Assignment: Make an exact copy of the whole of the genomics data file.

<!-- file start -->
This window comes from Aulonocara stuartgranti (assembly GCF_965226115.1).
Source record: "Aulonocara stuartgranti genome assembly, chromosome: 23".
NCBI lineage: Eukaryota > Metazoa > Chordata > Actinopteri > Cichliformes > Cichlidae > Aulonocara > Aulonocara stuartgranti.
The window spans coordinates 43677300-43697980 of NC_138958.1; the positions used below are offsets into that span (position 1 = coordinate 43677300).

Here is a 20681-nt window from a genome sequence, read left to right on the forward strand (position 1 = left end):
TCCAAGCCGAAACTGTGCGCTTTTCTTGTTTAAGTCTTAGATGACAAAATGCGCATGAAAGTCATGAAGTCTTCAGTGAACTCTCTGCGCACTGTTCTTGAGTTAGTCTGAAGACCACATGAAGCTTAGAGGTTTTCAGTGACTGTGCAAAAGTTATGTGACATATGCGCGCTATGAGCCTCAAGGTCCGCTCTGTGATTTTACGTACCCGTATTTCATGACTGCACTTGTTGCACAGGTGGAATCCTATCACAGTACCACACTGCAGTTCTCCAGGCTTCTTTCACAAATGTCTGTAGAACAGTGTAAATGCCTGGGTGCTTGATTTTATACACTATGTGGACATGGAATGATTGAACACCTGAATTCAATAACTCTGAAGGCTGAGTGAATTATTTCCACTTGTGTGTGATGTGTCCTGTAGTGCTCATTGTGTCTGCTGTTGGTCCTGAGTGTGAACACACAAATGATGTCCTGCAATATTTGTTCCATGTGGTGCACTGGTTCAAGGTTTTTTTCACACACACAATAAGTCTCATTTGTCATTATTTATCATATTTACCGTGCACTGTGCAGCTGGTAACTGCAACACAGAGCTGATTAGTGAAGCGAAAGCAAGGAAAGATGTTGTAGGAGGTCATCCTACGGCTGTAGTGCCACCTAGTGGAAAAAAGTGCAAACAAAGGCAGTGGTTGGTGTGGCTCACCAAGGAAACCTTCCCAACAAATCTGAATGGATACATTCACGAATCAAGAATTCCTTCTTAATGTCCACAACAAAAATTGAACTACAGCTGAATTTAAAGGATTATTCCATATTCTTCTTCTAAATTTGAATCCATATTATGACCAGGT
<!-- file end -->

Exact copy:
This window comes from Aulonocara stuartgranti (assembly GCF_965226115.1).
Source record: "Aulonocara stuartgranti genome assembly, chromosome: 23".
NCBI lineage: Eukaryota > Metazoa > Chordata > Actinopteri > Cichliformes > Cichlidae > Aulonocara > Aulonocara stuartgranti.
The window spans coordinates 43677300-43697980 of NC_138958.1; the positions used below are offsets into that span (position 1 = coordinate 43677300).

Here is a 20681-nt window from a genome sequence, read left to right on the forward strand (position 1 = left end):
TCCAAGCCGAAACTGTGCGCTTTTCTTGTTTAAGTCTTAGATGACAAAATGCGCATGAAAGTCATGAAGTCTTCAGTGAACTCTCTGCGCACTGTTCTTGAGTTAGTCTGAAGACCACATGAAGCTTAGAGGTTTTCAGTGACTGTGCAAAAGTTATGTGACATATGCGCGCTATGAGCCTCAAGGTCCGCTCTGTGATTTTACGTACCCGTATTTCATGACTGCACTTGTTGCACAGGTGGAATCCTATCACAGTACCACACTGCAGTTCTCCAGGCTTCTTTCACAAATGTCTGTAGAACAGTGTAAATGCCTGGGTGCTTGATTTTATACACTATGTGGACATGGAATGATTGAACACCTGAATTCAATAACTCTGAAGGCTGAGTGAATTATTTCCACTTGTGTGTGATGTGTCCTGTAGTGCTCATTGTGTCTGCTGTTGGTCCTGAGTGTGAACACACAAATGATGTCCTGCAATATTTGTTCCATGTGGTGCACTGGTTCAAGGTTTTTTTCACACACACAATAAGTCTCATTTGTCATTATTTATCATATTTACCGTGCACTGTGCAGCTGGTAACTGCAACACAGAGCTGATTAGTGAAGCGAAAGCAAGGAAAGATGTTGTAGGAGGTCATCCTACGGCTGTAGTGCCACCTAGTGGAAAAAAGTGCAAACAAAGGCAGTGGTTGGTGTGGCTCACCAAGGAAACCTTCCCAACAAATCTGAATGGATACATTCACGAATCAAGAATTCCTTCTTAATGTCCACAACAAAAATTGAACTACAGCTGAATTTAAAGGATTATTCCATATTCTTCTTCTAAATTTGAATCCATATTATGACCAGGT